Millia Davenport. The Book of Costume. New York, 1948, vol. 1, p. 433, no. 1158, ill. (cropped).

Erik Larsen. Les primitifs flamands au Musée Metropolitain de New York. Utrecht, 1960, p. 93, finds it closer to Holbein than to Flemish art.

Jacques Guillouet. Letter. n.d. [probably 1965], tentatively ascribes this portrait to Barthel Bruyn the Elder comparing it with a female portrait belonging to the Rijksmuseum, Amsterdam, that was on deposit at the Mauritshuis, The Hague (no. 889).

Hildegard Westhoff-Krummacher. Letter to Philippe de Montebello. January 6, 1967, rejects any possible association of this picture with Barthel Bruyn or the Cologne School and believes it was produced in Antwerp.

Rosalind K. Marshall. Letter to Katharine Baetjer. June 3, 1992, notes that Mary Tudor's eyes were "light bluish grey," as can be seen in two paintings owned by the National Portrait Gallery, London; observes that "The features [of our portrait] do seem . . . to bear a resemblance to those of Mary as seen in, for example, the drawing thought to be her in the Royal Collection".

From Van Eyck to Bruegel: Early Netherlandish Painting in The Metropolitan Museum of Art. Ed. Maryan W. Ainsworth and Keith Christiansen. Exh. cat., The Metropolitan Museum of Art. New York, 1998, p. 410, ill.




Katherine Willoughby (in the middle) side by side with two of the other sketches by Holbein.

This is quite clearly the same woman.

The shape of the nose, the fleshy lips, the eyes, the colour of the hair that escapes from the English gable hood in the miniature and from the cap in the Holbein sketch ... The eye colour. Even the eyebrows, thick at the roots, thinning as they move in the direction of the temple ...

However, does it naturally follow, that if these two, the miniature and the sketch, are of Anne Boleyn, that we must give up the other sketch as being of her too?

Because Holbein never painted the same woman so different that if one had not had near incontrovertible proof, one would never have thought to connect the two, right? Right?


Katherine Willoughby, Duchess of Suffolk


The miniature on the left is by Holbein. The sketch on the right is also by Holbein. 


The similarities can best be summed up as a pert little nose and the eyebrows, and Her Grace's choice of a blackwork collar for both sittings.


The sketch has a weaker chin, and a double chin at that. The hood hides all hair, making it impossible to make out hair colour, and obscures the jawline and more importantly a great deal of her forehead, making it impossible to see if she has the high, clear forehead of the lady in the miniature.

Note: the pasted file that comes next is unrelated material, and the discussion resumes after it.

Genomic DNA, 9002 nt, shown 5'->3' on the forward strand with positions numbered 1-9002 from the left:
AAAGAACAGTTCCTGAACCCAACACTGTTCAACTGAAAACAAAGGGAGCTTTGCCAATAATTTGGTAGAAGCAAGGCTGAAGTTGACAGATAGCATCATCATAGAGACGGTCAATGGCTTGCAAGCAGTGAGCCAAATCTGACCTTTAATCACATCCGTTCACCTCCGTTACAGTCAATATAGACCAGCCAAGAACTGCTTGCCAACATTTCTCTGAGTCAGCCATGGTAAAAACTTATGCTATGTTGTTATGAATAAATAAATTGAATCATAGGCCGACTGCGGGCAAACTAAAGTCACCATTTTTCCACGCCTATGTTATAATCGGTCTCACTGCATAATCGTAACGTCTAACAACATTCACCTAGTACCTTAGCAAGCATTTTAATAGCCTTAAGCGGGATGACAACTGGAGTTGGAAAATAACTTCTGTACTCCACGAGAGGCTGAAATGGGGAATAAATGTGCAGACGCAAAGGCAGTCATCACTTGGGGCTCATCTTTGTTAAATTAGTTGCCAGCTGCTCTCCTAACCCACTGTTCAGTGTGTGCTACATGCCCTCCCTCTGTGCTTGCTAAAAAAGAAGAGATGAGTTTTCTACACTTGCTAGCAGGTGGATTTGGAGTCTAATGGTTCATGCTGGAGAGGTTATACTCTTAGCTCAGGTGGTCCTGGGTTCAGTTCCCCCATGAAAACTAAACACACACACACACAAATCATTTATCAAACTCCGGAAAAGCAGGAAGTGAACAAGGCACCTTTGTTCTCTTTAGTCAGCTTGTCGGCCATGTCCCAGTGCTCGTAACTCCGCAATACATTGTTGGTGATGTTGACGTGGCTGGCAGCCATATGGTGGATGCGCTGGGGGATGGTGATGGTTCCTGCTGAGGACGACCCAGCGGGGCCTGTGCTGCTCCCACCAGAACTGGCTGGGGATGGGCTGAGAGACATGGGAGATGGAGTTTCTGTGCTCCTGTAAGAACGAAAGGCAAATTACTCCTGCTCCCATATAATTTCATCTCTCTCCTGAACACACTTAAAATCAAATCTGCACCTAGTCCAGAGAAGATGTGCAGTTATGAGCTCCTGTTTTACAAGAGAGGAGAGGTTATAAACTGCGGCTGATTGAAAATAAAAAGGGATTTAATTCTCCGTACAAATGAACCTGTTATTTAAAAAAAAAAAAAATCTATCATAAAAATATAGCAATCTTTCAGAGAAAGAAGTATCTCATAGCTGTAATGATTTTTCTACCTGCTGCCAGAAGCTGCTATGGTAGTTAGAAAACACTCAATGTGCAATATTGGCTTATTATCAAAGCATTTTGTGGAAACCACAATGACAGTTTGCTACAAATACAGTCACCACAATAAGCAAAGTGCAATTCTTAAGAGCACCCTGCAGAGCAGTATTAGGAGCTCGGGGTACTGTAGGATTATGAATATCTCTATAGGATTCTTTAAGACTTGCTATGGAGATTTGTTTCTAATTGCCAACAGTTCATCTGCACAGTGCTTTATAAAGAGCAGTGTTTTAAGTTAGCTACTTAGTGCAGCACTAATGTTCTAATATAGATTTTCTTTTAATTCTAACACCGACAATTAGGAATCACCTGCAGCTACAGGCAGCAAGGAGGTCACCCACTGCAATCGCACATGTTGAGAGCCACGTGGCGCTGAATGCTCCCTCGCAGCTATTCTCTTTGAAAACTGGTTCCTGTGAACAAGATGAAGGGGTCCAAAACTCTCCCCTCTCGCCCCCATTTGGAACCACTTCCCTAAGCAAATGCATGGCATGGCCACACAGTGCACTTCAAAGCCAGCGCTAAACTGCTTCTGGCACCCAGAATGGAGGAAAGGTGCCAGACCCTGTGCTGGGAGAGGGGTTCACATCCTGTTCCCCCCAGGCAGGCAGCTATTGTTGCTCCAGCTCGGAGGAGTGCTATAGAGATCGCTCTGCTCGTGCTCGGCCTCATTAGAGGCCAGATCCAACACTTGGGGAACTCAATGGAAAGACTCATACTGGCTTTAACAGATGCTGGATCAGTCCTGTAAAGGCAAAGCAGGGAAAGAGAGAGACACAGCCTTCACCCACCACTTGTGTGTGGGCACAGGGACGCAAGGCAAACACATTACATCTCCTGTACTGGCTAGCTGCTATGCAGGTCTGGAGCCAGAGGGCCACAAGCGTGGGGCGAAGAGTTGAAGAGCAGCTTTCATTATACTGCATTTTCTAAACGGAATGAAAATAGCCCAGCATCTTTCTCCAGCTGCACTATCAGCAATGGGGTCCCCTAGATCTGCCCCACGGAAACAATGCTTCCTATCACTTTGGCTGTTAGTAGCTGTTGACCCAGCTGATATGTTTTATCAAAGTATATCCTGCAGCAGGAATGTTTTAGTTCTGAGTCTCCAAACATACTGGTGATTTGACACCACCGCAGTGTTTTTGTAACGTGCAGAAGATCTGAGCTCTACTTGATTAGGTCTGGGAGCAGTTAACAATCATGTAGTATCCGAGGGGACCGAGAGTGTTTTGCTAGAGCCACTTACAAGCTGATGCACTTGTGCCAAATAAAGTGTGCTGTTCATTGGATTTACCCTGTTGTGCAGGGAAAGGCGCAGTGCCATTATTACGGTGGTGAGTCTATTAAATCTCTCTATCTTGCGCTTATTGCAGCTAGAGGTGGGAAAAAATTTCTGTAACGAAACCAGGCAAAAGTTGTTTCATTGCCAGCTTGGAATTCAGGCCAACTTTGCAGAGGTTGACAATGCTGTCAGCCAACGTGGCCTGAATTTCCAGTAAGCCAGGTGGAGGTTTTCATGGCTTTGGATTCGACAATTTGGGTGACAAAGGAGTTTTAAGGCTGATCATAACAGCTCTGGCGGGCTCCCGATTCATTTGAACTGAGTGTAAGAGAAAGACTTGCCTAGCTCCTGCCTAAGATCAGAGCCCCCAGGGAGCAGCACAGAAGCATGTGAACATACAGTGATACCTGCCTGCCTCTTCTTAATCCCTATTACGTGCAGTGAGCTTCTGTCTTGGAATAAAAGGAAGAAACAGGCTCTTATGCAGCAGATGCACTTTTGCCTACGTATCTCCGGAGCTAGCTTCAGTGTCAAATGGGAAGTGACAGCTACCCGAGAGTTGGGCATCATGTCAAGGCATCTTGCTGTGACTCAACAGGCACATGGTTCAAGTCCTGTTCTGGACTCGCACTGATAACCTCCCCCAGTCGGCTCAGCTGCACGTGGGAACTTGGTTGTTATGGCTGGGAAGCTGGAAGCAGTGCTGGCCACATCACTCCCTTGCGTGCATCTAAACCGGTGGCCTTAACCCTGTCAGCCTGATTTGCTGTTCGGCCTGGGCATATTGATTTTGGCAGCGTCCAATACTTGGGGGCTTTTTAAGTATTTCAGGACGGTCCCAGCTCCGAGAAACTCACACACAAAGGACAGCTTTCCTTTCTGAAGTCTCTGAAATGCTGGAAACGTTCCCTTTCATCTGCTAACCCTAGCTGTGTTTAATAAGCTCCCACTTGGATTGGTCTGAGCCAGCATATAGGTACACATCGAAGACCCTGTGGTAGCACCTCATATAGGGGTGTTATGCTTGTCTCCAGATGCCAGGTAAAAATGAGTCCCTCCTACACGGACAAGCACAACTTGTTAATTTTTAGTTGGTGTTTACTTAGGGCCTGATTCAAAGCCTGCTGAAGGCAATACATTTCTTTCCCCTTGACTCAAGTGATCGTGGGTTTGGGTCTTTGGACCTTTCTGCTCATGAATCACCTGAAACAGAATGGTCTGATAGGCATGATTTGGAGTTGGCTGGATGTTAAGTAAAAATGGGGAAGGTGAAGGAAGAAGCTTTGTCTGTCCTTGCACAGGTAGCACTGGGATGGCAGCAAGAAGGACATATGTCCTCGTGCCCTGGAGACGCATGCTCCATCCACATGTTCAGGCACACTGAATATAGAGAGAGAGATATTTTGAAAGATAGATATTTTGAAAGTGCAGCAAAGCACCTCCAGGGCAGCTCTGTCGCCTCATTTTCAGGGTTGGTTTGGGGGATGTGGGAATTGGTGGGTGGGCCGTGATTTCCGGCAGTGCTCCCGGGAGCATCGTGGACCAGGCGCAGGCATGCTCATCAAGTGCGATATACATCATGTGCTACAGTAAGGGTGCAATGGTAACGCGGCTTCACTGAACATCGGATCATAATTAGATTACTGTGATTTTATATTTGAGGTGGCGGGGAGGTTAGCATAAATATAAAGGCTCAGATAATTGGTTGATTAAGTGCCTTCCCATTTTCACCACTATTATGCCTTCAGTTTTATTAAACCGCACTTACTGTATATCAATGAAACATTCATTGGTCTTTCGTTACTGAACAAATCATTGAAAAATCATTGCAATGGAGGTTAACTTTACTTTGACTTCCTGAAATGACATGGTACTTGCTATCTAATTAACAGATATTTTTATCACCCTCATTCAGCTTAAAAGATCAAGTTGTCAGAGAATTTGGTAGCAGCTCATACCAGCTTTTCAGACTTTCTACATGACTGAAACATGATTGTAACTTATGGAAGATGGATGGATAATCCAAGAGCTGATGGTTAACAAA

Recently there has been suggestions that the lady in the sketch is not Katherine Willoughby at all, but Mary Tudor, the Duke of Suffolk's wife before her. Though she was always known as the Queen of France in her own lifetime, Mary Tudor was certainly entitled to being styled as Duchess of Suffolk.

When we compare the two sketches, one of Mary as Queen of France, and the other of the Duchess of Suffolk by Holbein, there is no great likeness to be found.

However, if we compare the Holbein sketch to the portrait of Mary Tudor by Johannes Corvus, the likeness is at once greater.


Katherine Willoughby            The Duchess of Suffolk       Mary Tudor by Johannes Corvus


It is accentuated, of course, by them wearing a similar hood framing the face, but I am actually thinking more of the roundness of the ladies' features. Now, by roundness, I am not referring to plumpness, but rather to a certain roundness in facial shape and to the nose. This roundness of features can also be found in one of the commemorative wedding portraits of Mary Tudor and Charles Brandon, though not in the other copy:



Now, I actually do believe that the aforementioned sketch by Holbein does portray Katherine Willoughby.


But would I have been willing to guarantee it? No.


Would I have been willing to guarantee that the sketch is in fact not of Mary Tudor, Queen of France, the third wife of Charles Brandon, rather than Katherine Willoughby, his fourth wife? No.


This proves that even though we here have two images purportedly of the same woman, both by Holbein, the resemblance is still not so great that we without any doubt can conclude that they are the same woman.


But that is an anomaly, right?


After all, ten years separates the sketch from the miniature. Fashion had changed. Katherine Willoughby had borne two children. She might have been pregant in the sketch.


But that is the only instance, right?


And Katherine Willoughby would have at different stages in her life, she would have been older, fashions would have changed, she might have been pregnant in the sketch.


But if Holbein drew two portraits of the same woman at precisely the same point in time, then it would be indubitably clear that this was the same woman, right? Right?






Let us be honest.


If they had not been wearing the exact same costume, how many of us would have assumed this to be the same woman?

Called Katherine Parr, actually Anna van Spangen, Wife of Adriaen van der Goes

Anna van Spangen, Wife of Adriaen van der Goes 1543, Follower of Joos van Cleve